By Tom Pfeiffer
Plane maker expects orders from the Middle East of between 40 and 50 aircraft this year.
Airbus expects orders from the Middle East of between 40 and 50 aircraft this year, about the same as in 2009, the company's top executive for the region told Reuters on Thursday.
Airbus's president for the Middle East, Habib Fekih, also said he expected 2010 deliveries in the region to match or exceed the 70 planes delivered last year, and said Airbus customers globally were seeking less vendor finance than expected.
Asked about Middle East orders, Fekih said: "In 2009 in net orders we were well placed... about 40 planes, so 16-17 percent (of the Airbus total). That proportion was a bit less than previously but that was because we sold loads in 2008 and 2007."
"In 2010 we should come back to the same proportions as 2009, so 40 to 50 planes," he said in interview on the sidelines of an aerospace industry fair in the Moroccan city of Marrakesh.
"We delivered 70 planes in the region in 2009. In 2010 we think we will deliver as many if not more," he said.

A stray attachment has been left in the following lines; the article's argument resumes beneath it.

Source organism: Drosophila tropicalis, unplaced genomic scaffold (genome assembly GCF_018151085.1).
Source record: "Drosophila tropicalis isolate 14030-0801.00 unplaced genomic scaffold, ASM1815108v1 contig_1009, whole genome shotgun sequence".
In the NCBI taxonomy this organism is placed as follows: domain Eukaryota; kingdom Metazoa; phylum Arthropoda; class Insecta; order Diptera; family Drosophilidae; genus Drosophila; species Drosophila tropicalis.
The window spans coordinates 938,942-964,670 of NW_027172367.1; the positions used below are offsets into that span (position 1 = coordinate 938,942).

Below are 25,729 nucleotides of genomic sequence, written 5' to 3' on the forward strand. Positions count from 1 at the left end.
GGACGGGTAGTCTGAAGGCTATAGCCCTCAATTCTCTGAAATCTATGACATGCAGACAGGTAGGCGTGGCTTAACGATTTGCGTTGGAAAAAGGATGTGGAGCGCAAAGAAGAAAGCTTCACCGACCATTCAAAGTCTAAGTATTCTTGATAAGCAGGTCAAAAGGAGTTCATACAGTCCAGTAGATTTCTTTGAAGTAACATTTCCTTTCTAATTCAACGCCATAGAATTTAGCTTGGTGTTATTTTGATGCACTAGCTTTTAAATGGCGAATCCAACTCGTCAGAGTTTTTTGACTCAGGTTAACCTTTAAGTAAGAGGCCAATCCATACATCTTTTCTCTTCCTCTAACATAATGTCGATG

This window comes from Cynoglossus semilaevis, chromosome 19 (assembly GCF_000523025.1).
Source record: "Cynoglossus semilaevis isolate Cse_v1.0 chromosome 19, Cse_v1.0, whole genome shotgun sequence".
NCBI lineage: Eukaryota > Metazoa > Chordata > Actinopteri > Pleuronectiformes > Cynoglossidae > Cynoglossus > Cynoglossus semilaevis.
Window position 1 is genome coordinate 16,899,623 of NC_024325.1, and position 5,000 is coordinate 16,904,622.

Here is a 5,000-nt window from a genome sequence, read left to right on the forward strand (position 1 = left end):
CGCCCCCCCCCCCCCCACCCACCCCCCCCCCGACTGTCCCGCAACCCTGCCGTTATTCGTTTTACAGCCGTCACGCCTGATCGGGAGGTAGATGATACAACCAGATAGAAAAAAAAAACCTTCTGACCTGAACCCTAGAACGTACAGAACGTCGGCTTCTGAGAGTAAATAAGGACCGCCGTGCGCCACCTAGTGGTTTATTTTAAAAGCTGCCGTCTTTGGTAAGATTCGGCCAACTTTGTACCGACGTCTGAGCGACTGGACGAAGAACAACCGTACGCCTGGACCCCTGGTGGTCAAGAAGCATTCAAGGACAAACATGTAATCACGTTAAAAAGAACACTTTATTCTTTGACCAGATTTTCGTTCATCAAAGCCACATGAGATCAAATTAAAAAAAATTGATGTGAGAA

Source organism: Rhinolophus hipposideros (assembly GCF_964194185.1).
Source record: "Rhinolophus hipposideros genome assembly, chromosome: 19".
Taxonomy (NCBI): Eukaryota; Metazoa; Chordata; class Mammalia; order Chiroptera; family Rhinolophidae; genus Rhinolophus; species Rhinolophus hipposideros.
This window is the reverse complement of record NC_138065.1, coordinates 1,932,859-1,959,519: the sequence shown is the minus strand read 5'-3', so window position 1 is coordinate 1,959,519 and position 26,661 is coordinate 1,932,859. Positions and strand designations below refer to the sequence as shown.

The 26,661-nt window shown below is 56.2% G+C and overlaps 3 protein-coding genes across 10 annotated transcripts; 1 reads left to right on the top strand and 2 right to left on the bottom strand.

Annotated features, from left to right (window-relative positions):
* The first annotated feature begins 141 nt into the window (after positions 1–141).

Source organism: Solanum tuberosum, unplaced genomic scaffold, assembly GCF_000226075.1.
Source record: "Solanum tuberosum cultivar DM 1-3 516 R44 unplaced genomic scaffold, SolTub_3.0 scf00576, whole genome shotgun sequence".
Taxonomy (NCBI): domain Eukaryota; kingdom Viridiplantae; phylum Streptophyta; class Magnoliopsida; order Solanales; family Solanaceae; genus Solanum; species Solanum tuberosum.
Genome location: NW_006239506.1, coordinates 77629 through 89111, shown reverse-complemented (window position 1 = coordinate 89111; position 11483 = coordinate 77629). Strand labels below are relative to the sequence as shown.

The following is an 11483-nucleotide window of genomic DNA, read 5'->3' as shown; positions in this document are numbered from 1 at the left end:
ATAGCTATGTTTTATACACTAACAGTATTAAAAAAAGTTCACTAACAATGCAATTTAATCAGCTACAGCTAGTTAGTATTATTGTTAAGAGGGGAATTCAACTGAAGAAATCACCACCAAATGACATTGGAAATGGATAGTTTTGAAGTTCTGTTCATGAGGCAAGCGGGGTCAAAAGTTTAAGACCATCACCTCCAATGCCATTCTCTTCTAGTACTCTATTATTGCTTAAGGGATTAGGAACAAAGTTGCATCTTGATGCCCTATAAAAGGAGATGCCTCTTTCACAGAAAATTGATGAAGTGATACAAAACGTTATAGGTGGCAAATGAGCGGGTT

Commenting on the impact of the world economic downturn on Airbus's global sales, Fekih said: "Airlines did not call on us for customer financing as much as we'd expected in 2009. We had been much more pessimistic."
"Looking towards the first few months of 2010, it seems to be the same trend."
Airbus is the world's biggest plane-maker, slightly ahead of its rival Boeing.
Earlier this month Airbus's global sales chief John Leahy forecast between 250 and 300 plane orders in 2010, compared with 310 orders last year, and predicted that the market would pick up from 2012.
Passenger traffic in the Middle East has coped with the global economic slowdown better than other regions and large fleet ordering programmes have helped aircraft sales.
Dubai's Emirates airline is the planemaker's biggest customer by order value but Airbus said after the local debt crisis erupted at the end of last year that it had complete faith in the airline and that it was meeting all its payments. ($1=.7122 euros)(Reuters)